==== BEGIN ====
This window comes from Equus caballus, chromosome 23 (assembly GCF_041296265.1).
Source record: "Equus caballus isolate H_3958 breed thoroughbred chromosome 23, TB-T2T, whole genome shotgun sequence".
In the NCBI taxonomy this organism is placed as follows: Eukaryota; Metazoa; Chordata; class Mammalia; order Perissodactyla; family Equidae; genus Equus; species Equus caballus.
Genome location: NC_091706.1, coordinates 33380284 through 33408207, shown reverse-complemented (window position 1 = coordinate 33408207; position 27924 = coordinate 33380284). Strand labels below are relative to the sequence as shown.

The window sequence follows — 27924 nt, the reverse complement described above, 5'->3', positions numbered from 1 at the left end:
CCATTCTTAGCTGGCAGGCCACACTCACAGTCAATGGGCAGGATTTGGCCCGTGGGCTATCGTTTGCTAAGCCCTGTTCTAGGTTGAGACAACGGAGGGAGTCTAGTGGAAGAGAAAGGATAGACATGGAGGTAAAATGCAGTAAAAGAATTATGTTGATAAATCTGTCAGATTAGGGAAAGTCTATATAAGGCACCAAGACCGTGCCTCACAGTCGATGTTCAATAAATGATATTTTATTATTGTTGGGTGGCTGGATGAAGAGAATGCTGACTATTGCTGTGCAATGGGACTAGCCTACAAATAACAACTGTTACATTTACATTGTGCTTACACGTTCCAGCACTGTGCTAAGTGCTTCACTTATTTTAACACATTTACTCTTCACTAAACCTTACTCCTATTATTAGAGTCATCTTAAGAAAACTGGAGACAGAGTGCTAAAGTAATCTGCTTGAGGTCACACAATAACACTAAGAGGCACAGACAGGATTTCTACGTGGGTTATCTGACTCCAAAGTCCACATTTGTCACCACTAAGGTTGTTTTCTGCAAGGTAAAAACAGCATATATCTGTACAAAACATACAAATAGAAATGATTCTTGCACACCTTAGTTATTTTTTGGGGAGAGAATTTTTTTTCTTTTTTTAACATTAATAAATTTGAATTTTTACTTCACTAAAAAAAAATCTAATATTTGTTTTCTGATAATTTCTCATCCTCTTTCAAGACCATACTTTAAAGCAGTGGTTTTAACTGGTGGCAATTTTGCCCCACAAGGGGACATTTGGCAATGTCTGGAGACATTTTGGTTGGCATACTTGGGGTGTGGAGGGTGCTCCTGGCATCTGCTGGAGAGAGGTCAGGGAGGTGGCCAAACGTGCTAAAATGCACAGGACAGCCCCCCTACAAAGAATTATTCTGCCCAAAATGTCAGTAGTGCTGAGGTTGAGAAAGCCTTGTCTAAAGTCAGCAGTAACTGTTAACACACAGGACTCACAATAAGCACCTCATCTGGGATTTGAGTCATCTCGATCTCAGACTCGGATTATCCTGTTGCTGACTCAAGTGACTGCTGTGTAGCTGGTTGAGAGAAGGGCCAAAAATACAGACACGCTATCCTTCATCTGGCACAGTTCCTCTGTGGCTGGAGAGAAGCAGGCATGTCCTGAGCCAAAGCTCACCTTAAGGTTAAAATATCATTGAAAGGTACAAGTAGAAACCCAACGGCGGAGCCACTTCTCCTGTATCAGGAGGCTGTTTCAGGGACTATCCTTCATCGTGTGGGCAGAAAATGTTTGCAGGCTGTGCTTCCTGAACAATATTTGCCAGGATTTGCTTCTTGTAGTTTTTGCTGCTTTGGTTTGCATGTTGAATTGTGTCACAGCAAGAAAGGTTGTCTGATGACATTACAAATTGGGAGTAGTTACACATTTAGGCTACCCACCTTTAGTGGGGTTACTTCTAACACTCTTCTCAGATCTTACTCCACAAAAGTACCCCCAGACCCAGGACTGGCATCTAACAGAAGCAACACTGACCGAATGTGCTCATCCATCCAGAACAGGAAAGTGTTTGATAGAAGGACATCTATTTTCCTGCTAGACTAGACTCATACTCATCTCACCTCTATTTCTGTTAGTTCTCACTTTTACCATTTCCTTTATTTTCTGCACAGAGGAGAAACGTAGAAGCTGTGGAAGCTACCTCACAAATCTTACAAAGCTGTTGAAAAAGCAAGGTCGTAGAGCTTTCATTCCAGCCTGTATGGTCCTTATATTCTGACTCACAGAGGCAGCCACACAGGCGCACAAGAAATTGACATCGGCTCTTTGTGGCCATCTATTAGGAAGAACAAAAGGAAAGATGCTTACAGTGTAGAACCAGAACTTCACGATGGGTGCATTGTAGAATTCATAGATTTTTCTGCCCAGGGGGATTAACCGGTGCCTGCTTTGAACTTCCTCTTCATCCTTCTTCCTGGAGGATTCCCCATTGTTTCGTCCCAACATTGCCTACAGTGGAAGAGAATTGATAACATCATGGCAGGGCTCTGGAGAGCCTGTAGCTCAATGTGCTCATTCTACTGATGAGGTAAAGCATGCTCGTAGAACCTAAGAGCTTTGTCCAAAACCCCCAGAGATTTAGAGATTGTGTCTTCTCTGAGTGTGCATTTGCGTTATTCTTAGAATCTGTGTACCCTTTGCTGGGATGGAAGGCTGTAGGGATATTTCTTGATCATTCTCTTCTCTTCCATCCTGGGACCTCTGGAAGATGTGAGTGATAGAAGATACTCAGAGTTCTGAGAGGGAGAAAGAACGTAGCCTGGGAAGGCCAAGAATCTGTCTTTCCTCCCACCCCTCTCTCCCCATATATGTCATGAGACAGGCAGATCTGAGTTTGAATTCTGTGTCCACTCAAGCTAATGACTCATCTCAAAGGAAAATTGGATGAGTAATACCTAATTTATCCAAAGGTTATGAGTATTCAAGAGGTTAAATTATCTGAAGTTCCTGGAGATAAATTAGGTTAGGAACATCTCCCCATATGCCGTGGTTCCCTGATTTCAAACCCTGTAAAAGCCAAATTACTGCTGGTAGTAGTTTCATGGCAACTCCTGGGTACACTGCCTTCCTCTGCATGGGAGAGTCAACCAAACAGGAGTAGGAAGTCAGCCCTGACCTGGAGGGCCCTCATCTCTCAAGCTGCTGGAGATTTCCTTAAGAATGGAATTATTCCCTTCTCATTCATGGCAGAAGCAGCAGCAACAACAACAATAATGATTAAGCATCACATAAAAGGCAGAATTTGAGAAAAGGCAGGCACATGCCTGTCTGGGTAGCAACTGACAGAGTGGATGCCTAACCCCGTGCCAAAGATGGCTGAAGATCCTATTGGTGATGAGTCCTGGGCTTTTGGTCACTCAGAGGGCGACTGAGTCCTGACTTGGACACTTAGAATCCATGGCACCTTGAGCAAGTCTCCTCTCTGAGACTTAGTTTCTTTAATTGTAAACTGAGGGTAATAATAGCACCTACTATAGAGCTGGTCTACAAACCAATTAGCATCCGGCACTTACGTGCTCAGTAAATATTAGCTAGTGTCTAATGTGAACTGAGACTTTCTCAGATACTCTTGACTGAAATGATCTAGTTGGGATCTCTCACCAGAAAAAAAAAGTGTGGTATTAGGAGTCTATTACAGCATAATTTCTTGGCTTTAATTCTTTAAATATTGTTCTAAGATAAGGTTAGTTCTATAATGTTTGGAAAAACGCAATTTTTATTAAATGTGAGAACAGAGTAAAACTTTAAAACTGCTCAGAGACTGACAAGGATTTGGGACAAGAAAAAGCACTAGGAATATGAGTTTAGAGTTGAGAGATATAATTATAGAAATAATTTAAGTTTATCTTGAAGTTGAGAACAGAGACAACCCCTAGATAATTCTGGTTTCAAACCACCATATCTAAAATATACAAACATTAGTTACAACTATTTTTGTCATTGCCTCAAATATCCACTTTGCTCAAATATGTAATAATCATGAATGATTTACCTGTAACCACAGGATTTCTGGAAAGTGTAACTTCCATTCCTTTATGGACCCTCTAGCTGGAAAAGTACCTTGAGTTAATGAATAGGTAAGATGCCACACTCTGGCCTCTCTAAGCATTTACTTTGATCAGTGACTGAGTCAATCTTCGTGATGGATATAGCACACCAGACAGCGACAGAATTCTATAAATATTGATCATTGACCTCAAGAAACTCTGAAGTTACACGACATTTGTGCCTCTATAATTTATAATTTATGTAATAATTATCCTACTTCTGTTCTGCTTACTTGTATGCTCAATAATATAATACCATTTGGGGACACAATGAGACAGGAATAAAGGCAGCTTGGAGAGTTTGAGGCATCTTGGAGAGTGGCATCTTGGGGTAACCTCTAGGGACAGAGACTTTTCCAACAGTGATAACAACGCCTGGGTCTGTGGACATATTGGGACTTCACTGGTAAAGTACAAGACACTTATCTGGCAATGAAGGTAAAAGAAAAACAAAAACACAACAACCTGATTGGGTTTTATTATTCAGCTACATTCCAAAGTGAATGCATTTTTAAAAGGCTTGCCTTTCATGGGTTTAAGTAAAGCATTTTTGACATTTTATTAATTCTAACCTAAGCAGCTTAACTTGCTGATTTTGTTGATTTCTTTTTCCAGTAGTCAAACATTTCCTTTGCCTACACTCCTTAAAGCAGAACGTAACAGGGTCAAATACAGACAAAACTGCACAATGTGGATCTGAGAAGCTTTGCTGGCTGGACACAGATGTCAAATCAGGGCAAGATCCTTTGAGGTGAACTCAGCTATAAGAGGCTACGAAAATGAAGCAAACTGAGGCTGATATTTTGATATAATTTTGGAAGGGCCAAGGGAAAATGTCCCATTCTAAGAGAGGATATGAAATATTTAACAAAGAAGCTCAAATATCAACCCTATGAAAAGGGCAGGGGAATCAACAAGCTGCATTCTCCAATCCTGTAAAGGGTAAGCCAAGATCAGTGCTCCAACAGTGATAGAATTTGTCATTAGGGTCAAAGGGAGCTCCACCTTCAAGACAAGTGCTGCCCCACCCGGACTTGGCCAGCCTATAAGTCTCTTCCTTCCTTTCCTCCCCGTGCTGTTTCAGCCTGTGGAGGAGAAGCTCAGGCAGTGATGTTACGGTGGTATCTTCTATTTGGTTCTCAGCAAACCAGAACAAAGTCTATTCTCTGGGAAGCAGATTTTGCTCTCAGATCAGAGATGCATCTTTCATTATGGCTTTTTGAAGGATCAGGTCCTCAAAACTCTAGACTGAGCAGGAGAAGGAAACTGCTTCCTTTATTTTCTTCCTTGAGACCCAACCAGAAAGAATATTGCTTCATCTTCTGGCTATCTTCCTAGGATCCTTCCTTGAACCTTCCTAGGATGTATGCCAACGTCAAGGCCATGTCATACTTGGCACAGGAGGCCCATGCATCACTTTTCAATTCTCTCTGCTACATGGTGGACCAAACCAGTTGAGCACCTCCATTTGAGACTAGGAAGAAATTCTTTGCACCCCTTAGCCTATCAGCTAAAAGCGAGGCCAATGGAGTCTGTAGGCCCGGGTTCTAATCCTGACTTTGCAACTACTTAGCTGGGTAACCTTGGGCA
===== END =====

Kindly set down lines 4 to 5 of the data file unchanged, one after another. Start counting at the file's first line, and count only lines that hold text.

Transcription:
Genome location: NC_091706.1, coordinates 33380284 through 33408207, shown reverse-complemented (window position 1 = coordinate 33408207; position 27924 = coordinate 33380284). Strand labels below are relative to the sequence as shown.

The window sequence follows — 27924 nt, the reverse complement described above, 5'->3', positions numbered from 1 at the left end: